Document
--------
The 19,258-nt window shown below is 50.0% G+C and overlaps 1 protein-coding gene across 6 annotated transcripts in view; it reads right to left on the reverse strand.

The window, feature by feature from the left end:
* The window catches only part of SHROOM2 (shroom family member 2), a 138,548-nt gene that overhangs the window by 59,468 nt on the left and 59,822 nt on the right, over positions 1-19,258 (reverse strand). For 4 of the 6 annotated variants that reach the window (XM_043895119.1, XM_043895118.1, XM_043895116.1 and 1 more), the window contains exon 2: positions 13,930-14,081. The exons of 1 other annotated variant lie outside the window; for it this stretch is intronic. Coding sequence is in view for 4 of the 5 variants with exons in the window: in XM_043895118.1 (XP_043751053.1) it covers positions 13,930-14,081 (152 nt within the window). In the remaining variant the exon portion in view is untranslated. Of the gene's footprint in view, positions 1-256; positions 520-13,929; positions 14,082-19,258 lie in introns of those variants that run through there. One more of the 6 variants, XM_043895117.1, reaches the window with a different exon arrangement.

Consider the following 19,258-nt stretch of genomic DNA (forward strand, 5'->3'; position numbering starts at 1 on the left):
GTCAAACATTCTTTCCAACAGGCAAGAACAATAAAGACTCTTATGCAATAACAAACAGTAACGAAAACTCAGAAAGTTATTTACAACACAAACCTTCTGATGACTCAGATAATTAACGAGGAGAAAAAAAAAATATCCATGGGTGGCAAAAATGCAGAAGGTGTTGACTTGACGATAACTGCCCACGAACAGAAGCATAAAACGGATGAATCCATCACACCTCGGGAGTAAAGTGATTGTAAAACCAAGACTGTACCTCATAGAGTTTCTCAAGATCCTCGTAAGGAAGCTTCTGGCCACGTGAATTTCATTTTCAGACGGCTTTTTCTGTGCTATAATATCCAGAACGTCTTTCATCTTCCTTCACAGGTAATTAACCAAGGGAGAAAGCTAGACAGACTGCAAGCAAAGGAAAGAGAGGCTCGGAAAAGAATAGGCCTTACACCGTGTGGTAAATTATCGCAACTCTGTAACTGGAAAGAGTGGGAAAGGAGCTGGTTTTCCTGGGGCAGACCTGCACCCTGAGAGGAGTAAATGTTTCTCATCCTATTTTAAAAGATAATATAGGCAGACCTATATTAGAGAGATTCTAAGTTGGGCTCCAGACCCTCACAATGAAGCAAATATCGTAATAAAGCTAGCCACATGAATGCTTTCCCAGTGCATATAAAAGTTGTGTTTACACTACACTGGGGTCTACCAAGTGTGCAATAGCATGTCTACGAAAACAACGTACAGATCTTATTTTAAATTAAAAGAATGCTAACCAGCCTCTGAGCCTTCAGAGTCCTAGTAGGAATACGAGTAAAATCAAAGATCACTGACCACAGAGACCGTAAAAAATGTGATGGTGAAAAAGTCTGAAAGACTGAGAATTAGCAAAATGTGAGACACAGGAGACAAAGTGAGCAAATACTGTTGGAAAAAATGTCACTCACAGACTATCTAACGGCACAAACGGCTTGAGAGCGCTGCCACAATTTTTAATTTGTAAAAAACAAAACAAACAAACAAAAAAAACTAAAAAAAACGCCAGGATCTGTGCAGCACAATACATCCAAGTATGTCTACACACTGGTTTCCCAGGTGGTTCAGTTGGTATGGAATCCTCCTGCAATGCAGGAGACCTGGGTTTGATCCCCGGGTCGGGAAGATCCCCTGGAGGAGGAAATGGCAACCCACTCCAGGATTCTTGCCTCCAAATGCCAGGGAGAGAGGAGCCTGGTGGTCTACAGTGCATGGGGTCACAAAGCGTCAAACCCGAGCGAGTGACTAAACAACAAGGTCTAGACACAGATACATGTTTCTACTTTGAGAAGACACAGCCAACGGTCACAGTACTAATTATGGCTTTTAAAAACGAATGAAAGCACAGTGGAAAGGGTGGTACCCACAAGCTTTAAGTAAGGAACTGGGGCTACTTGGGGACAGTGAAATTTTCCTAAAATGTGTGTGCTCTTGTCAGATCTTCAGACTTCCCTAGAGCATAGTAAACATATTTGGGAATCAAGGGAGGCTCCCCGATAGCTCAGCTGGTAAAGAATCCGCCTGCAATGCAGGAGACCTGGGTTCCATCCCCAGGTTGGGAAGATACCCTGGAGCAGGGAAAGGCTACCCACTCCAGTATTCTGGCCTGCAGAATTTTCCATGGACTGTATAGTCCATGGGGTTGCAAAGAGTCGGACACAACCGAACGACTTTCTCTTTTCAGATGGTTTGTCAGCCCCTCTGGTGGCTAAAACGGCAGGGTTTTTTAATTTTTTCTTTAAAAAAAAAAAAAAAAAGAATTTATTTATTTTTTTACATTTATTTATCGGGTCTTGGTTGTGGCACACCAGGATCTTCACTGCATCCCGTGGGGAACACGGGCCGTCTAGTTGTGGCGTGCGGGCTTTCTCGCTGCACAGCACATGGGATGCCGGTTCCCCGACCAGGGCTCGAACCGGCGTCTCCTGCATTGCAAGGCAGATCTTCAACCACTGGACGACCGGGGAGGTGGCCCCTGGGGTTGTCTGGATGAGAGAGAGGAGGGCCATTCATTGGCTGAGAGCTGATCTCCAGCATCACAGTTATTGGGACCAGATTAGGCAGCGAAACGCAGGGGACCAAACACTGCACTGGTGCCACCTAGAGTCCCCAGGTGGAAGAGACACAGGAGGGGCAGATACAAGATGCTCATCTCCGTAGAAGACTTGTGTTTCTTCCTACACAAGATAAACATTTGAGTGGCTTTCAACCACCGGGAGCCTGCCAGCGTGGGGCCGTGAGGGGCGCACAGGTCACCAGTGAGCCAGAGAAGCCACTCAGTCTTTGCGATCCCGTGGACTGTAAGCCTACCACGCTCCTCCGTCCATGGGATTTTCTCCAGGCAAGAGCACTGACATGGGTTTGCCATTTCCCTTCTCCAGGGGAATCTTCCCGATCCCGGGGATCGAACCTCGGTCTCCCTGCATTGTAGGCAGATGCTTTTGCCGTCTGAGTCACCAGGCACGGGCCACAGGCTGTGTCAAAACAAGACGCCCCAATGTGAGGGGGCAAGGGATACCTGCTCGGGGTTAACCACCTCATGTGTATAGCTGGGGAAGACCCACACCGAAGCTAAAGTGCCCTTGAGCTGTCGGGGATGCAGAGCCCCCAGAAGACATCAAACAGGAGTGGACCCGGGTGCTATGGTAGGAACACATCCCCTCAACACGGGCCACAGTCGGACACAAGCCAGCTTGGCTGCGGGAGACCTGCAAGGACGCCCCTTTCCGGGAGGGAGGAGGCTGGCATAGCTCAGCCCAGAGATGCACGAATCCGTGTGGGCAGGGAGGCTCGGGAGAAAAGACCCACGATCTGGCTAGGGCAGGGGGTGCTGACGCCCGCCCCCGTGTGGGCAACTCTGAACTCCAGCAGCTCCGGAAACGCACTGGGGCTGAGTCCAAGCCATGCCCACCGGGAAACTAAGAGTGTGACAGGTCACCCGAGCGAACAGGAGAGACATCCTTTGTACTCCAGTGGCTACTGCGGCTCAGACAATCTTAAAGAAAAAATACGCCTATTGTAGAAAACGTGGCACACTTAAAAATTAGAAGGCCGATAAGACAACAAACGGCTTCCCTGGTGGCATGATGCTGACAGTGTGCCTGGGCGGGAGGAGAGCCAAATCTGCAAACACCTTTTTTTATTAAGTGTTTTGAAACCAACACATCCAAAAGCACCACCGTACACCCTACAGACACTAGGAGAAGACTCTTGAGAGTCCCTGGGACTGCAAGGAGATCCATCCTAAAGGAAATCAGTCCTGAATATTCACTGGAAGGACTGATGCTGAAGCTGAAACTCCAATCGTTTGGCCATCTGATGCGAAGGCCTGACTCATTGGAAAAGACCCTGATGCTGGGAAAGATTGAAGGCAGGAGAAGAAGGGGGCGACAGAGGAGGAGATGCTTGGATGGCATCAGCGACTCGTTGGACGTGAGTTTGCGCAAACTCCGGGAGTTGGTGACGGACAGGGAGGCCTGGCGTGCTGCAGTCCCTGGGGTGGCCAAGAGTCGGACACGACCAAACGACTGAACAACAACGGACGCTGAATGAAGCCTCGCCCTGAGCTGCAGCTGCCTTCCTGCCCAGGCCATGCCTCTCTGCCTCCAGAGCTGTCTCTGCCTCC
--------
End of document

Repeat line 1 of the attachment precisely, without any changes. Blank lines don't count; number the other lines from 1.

The 19,258-nt window shown below is 50.0% G+C and overlaps 1 protein-coding gene across 6 annotated transcripts in view; it reads right to left on the reverse strand.